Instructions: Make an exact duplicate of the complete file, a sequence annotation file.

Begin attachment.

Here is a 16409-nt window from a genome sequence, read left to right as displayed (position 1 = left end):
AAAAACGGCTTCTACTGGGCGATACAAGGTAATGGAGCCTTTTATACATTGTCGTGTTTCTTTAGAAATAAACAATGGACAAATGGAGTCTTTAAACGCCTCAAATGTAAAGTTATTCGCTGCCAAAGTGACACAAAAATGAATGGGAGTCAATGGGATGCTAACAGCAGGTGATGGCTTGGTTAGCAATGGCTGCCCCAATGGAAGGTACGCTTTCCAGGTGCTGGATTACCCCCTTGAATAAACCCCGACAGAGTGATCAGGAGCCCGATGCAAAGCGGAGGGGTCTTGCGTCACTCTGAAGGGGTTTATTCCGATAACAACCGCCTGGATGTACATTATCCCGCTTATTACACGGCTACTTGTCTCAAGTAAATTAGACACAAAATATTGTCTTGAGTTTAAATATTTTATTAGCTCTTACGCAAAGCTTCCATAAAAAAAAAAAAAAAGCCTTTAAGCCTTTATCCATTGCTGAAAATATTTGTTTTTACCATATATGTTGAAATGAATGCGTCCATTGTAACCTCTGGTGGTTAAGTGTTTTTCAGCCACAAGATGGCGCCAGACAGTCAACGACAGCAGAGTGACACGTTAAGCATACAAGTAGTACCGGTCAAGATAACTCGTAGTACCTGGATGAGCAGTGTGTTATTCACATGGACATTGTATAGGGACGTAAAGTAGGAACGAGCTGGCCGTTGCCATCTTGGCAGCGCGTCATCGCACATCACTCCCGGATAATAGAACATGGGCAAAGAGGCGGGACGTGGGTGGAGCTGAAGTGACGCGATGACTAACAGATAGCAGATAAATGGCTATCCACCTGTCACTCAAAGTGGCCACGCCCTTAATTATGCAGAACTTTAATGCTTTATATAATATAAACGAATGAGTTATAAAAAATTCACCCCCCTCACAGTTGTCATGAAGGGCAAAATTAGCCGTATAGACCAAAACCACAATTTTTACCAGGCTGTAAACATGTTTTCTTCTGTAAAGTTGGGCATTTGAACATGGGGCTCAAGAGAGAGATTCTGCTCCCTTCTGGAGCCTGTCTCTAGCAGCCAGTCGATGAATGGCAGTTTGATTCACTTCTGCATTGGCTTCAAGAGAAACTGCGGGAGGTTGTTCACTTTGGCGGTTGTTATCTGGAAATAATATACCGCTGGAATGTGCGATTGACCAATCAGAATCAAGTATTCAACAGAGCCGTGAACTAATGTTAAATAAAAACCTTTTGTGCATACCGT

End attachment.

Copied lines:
Here is a 16409-nt window from a genome sequence, read left to right as displayed (position 1 = left end):
AAAAACGGCTTCTACTGGGCGATACAAGGTAATGGAGCCTTTTATACATTGTCGTGTTTCTTTAGAAATAAACAATGGACAAATGGAGTCTTTAAACGCCTCAAATGTAAAGTTATTCGCTGCCAAAGTGACACAAAAATGAATGGGAGTCAATGGGATGCTAACAGCAGGTGATGGCTTGGTTAGCAATGGCTGCCCCAATGGAAGGTACGCTTTCCAGGTGCTGGATTACCCCCTTGAATAAACCCCGACAGAGTGATCAGGAGCCCGATGCAAAGCGGAGGGGTCTTGCGTCACTCTGAAGGGGTTTATTCCGATAACAACCGCCTGGATGTACATTATCCCGCTTATTACACGGCTACTTGTCTCAAGTAAATTAGACACAAAATATTGTCTTGAGTTTAAATATTTTATTAGCTCTTACGCAAAGCTTCCATAAAAAAAAAAAAAAAGCCTTTAAGCCTTTATCCATTGCTGAAAATATTTGTTTTTACCATATATGTTGAAATGAATGCGTCCATTGTAACCTCTGGTGGTTAAGTGTTTTTCAGCCACAAGATGGCGCCAGACAGTCAACGACAGCAGAGTGACACGTTAAGCATACAAGTAGTACCGGTCAAGATAACTCGTAGTACCTGGATGAGCAGTGTGTTATTCACATGGACATTGTATAGGGACGTAAAGTAGGAACGAGCTGGCCGTTGCCATCTTGGCAGCGCGTCATCGCACATCACTCCCGGATAATAGAACATGGGCAAAGAGGCGGGACGTGGGTGGAGCTGAAGTGACGCGATGACTAACAGATAGCAGATAAATGGCTATCCACCTGTCACTCAAAGTGGCCACGCCCTTAATTATGCAGAACTTTAATGCTTTATATAATATAAACGAATGAGTTATAAAAAATTCACCCCCCTCACAGTTGTCATGAAGGGCAAAATTAGCCGTATAGACCAAAACCACAATTTTTACCAGGCTGTAAACATGTTTTCTTCTGTAAAGTTGGGCATTTGAACATGGGGCTCAAGAGAGAGATTCTGCTCCCTTCTGGAGCCTGTCTCTAGCAGCCAGTCGATGAATGGCAGTTTGATTCACTTCTGCATTGGCTTCAAGAGAAACTGCGGGAGGTTGTTCACTTTGGCGGTTGTTATCTGGAAATAATATACCGCTGGAATGTGCGATTGACCAATCAGAATCAAGTATTCAACAGAGCCGTGAACTAATGTTAAATAAAAACCTTTTGTGCATACCGT